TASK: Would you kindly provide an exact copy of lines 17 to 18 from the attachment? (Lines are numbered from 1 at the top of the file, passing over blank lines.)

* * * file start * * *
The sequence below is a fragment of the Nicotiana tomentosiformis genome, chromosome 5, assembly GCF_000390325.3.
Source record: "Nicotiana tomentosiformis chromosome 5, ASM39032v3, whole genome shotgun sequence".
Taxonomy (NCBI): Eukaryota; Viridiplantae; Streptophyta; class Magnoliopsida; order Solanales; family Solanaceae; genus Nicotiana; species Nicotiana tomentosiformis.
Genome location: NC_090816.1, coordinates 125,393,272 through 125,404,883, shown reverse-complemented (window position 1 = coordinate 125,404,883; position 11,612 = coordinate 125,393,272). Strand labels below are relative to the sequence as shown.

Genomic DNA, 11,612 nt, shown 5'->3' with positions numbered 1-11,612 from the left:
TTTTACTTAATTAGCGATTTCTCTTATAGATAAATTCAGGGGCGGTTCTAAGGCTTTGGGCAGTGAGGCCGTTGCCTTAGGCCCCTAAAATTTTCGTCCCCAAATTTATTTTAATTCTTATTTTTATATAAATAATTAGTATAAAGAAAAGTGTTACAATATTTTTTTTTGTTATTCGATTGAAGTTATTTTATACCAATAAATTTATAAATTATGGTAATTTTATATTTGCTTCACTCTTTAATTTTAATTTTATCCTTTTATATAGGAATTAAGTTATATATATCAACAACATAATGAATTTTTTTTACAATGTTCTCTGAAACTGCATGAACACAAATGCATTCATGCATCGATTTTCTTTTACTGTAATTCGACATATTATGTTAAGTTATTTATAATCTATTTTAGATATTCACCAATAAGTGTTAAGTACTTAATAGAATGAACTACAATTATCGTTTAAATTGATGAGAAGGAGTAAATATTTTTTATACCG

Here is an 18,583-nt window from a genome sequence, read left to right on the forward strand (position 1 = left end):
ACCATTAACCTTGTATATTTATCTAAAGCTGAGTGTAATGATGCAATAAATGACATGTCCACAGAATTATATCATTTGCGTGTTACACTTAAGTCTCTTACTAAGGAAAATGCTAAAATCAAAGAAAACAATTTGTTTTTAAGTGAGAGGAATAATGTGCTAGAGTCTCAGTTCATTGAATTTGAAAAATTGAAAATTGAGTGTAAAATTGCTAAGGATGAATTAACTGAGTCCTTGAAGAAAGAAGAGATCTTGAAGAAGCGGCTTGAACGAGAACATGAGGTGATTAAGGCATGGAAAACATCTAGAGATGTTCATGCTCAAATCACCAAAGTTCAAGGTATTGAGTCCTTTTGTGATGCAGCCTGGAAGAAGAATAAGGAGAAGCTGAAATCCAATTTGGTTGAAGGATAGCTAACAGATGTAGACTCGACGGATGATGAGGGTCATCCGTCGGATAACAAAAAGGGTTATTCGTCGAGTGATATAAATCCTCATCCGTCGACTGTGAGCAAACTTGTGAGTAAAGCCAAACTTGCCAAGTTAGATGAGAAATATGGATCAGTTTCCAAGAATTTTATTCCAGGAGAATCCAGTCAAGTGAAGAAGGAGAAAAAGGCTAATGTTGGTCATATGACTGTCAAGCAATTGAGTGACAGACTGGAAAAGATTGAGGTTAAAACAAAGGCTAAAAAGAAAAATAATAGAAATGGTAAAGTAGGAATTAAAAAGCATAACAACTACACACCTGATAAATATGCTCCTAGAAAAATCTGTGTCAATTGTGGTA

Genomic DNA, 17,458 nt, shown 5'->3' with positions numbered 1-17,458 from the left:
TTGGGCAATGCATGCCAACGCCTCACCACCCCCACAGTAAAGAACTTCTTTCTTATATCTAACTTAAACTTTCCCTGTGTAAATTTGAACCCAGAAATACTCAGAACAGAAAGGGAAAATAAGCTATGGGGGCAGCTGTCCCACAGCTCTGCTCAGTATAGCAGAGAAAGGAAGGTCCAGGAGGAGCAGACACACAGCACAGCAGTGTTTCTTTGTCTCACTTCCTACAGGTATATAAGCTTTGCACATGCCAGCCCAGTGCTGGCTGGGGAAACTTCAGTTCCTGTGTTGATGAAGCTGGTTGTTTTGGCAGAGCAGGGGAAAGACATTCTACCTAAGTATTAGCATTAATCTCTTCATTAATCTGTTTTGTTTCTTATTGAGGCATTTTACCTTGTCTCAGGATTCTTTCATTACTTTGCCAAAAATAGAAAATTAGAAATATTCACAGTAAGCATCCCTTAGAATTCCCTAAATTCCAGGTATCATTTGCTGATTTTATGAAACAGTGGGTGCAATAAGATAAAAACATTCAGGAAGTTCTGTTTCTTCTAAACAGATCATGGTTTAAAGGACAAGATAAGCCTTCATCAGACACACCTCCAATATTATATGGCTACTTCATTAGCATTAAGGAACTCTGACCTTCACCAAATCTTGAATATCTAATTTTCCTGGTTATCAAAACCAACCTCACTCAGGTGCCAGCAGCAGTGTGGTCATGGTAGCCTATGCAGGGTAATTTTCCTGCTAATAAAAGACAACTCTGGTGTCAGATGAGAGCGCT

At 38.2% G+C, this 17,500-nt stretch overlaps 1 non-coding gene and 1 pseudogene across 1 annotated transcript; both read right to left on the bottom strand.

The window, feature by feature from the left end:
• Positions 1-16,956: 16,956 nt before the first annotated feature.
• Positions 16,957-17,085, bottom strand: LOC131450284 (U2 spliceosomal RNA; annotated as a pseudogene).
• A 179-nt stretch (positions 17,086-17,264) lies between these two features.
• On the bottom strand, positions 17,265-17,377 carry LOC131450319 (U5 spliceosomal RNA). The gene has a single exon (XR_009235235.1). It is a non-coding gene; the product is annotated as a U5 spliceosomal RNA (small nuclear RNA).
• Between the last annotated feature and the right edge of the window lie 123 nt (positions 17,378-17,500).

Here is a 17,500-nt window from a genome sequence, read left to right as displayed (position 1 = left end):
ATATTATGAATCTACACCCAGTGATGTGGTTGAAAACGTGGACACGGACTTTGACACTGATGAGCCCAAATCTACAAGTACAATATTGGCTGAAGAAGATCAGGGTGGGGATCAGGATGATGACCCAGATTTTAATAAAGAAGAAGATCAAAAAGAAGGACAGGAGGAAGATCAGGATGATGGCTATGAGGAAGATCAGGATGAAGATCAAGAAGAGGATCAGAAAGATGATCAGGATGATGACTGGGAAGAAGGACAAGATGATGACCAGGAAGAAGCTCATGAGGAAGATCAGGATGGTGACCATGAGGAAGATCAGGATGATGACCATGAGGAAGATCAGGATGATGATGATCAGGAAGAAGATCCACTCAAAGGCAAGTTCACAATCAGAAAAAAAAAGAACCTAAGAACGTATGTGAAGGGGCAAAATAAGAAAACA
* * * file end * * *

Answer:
• Between the last annotated feature and the right edge of the window lie 123 nt (positions 17,378-17,500).

Here is a 17,500-nt window from a genome sequence, read left to right as displayed (position 1 = left end):